Another cold, snowy week led to a lot of indoor running. When I run indoors I usually try to go three miles, hit the rowing machine for 5 min, do some sit ups and push ups and call it a day. After several straight days, it gets a bit old. But I still dutifully laced up, and descended the stairs to my basement for the grind each evening.
The KC Trail Nerds were having the Run Toto, Run event yesterday. I had thought about doing the 10 miler. My running buddy, Chris, and I had left the plans for it loose. I did a short outdoor run on Friday in preparation. When Saturday rolled around, however, Chris and I opted to try and do the full circuit of the river front trails instead of making the drive into the KC metro area. We waited until 10:30 so that the temperature would be climbing into the high 30s - low 40s.
When we arrived at the trail head, there was a lot of snow, some ice, some slush, and some mud. We figured we'd do what we could. So we set off on a trail that was mainly snow-packed. Every now and then there would be knee high drifts. It became quite a workout, but we pressed on. We pretty much had the trails to ourselves. Several times we weren't actually certain we were on the trails.
The riverfront trails are the ones that my running buddies and I are all most familiar with. However yesterday, large chunks of the run seemed fresh, as a coat of white had descended over the familiar green and brown hues that normally populate the run. We saw a magnificent owl and a whole lot of tracks, but no other animals or people (who, I guess technically are animals as well).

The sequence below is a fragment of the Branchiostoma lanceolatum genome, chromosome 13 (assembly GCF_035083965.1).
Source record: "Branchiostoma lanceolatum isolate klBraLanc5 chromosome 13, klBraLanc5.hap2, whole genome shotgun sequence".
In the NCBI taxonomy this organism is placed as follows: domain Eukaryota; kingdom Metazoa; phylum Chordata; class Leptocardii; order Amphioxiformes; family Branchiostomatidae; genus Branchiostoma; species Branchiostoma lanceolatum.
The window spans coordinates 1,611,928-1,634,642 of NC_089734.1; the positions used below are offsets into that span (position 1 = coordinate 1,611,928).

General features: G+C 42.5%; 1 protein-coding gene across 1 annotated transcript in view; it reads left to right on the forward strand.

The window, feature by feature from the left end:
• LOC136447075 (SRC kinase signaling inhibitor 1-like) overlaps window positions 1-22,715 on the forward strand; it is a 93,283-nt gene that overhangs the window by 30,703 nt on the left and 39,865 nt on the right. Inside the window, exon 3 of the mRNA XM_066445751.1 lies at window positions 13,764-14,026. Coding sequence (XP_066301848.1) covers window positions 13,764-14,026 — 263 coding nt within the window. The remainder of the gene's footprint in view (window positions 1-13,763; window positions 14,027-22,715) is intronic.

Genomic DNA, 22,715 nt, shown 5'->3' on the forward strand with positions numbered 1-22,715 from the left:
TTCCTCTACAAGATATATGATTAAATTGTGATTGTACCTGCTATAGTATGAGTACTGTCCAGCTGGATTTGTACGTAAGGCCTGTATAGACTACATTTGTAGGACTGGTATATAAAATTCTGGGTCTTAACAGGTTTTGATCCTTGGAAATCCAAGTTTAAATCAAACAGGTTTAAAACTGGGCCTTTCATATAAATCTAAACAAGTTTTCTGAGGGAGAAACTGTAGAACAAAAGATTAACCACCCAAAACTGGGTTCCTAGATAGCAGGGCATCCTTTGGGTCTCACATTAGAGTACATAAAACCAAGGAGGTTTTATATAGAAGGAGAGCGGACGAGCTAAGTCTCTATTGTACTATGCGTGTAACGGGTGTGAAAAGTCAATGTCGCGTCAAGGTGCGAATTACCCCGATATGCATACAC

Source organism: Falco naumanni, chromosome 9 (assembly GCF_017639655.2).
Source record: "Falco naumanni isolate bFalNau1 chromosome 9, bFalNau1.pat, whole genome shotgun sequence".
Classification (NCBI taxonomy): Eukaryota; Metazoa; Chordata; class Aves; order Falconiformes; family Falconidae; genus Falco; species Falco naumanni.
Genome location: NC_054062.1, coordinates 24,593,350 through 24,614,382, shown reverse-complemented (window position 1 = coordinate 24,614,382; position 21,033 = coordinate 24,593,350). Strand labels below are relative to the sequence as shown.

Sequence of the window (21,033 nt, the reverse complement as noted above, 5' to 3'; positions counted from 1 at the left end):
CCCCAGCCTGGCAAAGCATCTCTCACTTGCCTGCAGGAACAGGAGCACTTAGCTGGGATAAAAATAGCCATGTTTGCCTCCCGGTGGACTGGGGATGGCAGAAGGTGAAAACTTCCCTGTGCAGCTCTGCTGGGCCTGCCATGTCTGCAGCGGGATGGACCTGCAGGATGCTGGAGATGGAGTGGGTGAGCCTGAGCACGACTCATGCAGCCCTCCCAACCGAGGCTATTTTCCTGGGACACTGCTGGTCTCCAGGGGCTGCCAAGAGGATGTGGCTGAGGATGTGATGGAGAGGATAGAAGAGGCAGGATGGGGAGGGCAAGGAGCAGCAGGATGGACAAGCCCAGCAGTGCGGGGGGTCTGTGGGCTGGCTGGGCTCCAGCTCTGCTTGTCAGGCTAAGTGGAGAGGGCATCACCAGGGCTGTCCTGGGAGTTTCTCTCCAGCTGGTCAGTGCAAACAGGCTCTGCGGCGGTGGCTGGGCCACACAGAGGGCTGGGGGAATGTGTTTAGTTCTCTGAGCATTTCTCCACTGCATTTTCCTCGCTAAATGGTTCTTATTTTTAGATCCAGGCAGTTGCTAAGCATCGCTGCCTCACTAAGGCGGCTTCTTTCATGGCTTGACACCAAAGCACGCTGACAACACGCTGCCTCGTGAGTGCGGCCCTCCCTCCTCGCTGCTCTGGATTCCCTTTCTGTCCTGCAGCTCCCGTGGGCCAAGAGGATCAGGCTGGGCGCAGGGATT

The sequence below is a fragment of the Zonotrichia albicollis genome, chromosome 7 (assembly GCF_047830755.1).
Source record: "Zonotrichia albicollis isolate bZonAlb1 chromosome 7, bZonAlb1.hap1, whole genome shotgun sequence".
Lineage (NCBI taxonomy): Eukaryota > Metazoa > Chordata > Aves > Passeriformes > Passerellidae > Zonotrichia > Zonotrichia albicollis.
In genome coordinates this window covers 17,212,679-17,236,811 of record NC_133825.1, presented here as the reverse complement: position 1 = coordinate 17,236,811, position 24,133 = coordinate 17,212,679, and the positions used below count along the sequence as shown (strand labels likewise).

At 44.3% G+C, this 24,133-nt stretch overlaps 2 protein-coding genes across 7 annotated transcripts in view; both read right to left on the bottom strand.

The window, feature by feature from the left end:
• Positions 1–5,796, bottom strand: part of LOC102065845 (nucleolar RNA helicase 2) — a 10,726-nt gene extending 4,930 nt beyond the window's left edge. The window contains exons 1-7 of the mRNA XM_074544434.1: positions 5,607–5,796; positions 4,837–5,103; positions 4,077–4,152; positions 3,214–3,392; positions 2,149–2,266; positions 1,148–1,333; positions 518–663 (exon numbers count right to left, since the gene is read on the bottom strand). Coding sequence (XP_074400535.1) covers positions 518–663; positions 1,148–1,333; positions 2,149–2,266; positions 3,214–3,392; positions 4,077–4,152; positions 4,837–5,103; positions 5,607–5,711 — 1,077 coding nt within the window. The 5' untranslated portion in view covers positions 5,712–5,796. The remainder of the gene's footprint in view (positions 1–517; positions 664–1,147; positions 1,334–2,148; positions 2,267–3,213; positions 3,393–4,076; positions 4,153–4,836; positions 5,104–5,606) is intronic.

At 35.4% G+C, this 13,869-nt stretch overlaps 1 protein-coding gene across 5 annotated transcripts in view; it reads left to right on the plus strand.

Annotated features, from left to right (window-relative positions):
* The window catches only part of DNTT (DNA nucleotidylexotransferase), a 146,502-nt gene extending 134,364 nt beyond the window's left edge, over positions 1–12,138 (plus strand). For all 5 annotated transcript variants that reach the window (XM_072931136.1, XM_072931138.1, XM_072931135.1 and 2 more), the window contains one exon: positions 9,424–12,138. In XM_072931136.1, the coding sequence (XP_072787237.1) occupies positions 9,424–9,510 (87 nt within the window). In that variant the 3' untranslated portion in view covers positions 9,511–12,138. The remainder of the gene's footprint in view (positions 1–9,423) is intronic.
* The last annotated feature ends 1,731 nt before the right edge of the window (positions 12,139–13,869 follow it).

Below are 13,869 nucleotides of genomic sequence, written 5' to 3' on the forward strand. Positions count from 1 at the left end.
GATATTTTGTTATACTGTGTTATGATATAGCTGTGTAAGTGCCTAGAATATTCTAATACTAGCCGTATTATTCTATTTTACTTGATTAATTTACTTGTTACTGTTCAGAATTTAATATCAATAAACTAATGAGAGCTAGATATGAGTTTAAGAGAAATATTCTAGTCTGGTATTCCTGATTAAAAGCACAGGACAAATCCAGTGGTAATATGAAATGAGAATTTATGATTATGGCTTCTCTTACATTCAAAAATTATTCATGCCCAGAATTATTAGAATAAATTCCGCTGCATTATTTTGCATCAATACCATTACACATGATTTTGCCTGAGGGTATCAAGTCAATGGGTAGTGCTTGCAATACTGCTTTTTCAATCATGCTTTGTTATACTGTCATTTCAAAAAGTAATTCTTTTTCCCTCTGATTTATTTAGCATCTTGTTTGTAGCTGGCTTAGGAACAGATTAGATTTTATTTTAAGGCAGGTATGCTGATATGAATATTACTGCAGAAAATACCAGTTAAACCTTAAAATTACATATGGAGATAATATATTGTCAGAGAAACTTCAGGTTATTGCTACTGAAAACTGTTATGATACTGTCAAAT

As we ran, I commented that my shoe could not possibly have more snow in it. Then I mentioned that, being the optimist, that I should probably describe it as being half-full. Chris corrected me by pointing out that in that instance the optimist would actually describe his shoe as being half empty.
So after several deep conversations like the preceding, we reached the turnaround point. The run had, to that point, been alternately wonderful and easy coupled with a study in brutal backwoods slogging. After running back a bit on the trails, we opted to make a break for the levee across a field that was a lot larger and more snowbound than it had looked from the trail.
After a foot drenching jaunt, we arrived at the summit of the levee. As it turned out, there was a pretty good wind that we hadn't noticed on the trails. I put my hat back on, and Chris donned his jacket. We had some miles in the wind atop the levee. I should say here that I love to run on the levee. I like the tight gravel surface. I like the feeling that I get by bouncing up and down as I run that puts me into the zone. Chris, however, hates the levee. He feels as if there is no progression, and that the objects off in the distance never seem to get closer.
Because of these two contrasting points of view, our speed increased - mine because I was on auto-pilot, and Chris' because he just wanted the damn thing to end. And end it did, with both of us clocking a pretty good pace as we knocked out the final few miles of the run.
It turned out to be exhilarating for both of us. I love training runs where you actually feel a sense of accomplishment and pride in what you have undertaken. The only issue I had were cold toes and a tiny blister on the side of one of them.
Chris is looking at training to place again in the Kansas Half Marathon. He's such an irritatingly good runnier, that he probably will. I haven't committed to doing the race again this year. I'm still in the run for running's sake mode, and have no plans outside of some Trail Nerds races.
But running with Chris keeps me fast. I'm always honored when he asks me to do the long training runs. I'm not quite fast enough to win my age group (in most races), so I always bask in the reflected glory of Chris' wins. I'm both kidding and not kidding here. I really do love it when someone I run with wins....